I discuss this with my partner and see if I can get permission or not, wish me luck, if I don't respond they probably ate me.With much respect intended, sincerely, don't take this the wrong way because its meant to be friendly, not harsh.
Auctions flourish on the bids of those that know the least. The savvy that "know the most" bid on as many as 20 items and may win 2,3, 4 or none. I've literally bid on 20 items with 100 hours of research and forethought and won zero before because the auction went insane. In another example I bid on 16 items and won 8 for what I thought were very good values.
But at any rate, auctions are designed to be deceptive. Auction estimates are always, on the average, considerably lower than reality for the purpose of luring in bidders. About 5% of the time they get it wrong and scare away all the bidders in which case I'm the guy in the wings the second the auction closes with a low-ball offer on a lot that received zero bids.
But for your specific gun, lets work the math:
$1500 high-estimate = 120% actually hammer price on the average, so $1800.
Then add 17.5% hammer premium.
Then add 3% online internet bidder premium.
Then $21 for insurance
Then $7.50 for the box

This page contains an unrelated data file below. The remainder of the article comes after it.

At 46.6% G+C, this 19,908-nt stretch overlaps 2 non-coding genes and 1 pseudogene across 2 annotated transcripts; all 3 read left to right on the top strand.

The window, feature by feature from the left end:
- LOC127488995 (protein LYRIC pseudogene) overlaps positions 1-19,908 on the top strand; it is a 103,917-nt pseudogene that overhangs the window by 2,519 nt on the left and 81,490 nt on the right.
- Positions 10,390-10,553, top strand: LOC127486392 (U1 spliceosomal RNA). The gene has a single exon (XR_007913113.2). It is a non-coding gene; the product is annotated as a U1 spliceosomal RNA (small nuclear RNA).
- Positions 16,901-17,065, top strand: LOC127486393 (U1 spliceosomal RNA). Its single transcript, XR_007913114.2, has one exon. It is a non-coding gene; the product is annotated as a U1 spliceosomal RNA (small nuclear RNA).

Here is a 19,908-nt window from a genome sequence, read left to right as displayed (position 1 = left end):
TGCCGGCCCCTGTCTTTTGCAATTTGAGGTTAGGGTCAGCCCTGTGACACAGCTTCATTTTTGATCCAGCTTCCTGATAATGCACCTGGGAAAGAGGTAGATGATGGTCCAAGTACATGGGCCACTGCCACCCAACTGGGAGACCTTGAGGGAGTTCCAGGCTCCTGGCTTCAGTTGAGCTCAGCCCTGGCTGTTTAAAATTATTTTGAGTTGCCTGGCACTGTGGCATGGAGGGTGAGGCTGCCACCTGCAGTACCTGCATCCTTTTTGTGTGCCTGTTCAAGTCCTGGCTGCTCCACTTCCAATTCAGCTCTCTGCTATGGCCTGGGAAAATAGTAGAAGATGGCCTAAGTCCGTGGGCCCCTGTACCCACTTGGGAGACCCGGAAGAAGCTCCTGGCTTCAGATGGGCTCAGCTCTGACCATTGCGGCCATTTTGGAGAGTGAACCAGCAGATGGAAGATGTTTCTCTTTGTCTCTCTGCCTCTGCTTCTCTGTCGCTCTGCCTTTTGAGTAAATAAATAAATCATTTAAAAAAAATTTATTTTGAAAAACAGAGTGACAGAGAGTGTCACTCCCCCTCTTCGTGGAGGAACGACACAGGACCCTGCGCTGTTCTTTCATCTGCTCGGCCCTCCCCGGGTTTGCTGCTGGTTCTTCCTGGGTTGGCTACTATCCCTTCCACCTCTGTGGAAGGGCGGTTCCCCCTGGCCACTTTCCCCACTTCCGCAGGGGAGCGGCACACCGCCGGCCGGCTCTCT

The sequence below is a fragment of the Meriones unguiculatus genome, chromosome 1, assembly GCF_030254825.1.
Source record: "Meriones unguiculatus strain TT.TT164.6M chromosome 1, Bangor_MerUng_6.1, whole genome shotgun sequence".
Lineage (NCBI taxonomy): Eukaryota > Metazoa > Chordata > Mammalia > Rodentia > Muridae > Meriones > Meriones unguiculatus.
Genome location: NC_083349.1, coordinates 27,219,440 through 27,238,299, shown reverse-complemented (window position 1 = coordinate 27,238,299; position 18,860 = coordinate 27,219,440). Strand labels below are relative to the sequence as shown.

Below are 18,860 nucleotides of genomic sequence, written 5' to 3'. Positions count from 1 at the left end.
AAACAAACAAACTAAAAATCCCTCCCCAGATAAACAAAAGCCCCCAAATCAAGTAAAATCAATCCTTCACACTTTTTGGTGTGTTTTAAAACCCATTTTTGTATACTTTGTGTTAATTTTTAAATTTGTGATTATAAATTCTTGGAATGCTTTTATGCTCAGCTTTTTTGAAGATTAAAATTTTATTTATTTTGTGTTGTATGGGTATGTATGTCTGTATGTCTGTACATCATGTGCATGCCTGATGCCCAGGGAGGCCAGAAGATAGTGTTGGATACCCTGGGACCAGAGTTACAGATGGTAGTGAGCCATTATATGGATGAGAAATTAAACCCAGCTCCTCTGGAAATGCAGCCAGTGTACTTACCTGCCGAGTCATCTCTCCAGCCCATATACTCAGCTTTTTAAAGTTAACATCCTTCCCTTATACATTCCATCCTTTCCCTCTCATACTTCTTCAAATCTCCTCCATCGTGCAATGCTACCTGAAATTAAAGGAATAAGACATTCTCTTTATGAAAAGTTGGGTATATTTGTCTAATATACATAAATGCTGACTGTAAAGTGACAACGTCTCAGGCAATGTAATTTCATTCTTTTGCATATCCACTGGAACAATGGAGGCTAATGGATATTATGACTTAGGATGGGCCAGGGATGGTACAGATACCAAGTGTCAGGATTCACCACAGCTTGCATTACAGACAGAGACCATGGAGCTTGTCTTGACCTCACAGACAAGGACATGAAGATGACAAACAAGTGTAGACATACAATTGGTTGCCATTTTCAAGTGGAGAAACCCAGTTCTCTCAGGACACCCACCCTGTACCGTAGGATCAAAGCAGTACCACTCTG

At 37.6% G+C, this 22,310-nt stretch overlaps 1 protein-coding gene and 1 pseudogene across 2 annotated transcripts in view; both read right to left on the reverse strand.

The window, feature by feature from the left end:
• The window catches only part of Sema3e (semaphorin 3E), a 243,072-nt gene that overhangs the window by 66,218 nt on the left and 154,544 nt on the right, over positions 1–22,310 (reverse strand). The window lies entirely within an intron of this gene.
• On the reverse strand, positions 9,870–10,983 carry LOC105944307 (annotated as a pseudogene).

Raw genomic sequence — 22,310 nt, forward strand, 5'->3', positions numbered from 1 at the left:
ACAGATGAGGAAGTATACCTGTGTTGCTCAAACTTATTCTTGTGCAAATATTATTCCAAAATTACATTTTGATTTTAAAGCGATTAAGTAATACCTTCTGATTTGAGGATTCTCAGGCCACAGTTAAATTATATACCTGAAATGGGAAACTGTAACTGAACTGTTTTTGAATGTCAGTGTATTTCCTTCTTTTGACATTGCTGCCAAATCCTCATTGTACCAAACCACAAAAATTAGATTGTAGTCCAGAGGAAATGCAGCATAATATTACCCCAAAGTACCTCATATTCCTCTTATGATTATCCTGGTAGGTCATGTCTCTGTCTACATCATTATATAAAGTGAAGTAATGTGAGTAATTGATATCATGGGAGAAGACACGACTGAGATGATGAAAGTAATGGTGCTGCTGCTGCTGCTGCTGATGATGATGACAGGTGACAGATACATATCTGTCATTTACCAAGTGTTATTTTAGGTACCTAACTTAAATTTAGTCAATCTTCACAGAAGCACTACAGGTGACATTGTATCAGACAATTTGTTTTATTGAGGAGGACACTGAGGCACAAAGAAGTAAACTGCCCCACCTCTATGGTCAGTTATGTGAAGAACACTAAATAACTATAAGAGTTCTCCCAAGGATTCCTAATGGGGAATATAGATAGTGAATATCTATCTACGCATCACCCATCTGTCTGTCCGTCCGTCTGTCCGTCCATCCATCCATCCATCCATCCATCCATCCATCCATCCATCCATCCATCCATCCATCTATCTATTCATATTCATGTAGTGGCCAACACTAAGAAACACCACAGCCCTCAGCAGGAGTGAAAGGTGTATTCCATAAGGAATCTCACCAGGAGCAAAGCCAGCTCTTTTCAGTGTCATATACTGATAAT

Then $75 for the shipping
Then 3% for Credit Card Processing
Then add in the delay of 3-4 weeks they take to get it shipped.
You can be the proud owner of a mass produced gun, sight unseen, for $2340.68.
Everyone has a different psychology about money and auctions so I don't judge you or anyone else for their preferences. I personally can afford to bid on $40,000 worth of bargains in an attempt to spend $9000 on three guns that are a steal, but I cannot afford to spend $2340.68 on a mass manufactured, used, push feed firearm that I cannot see in person ahead of time. I make mistakes, and if I were to buy that gun for $2340 and there is anything wrong with it, it might cost $500 to cure and I might sell it for HALF of my total investment...I can't afford that. But buying $8000 guns for half price? Yeah, I can survive an oversight or latent defect and still survive the transaction without losing months of my discretionary income in a single swoop.
Add in the value of time to enter-bid-pay-process, the deal breaks down for me, but as you'll see by what prices are fetched at Auctions, it is worth a lot of people's time that love the auction experience.
A much higher condition example of the same firearm was posted above in this thread on GunBroker for $2000 "buy it now". For a lot less messing around with auctions, you could buy a similar gun this morning for 15% less than the likely final cost of the Poulin rifle.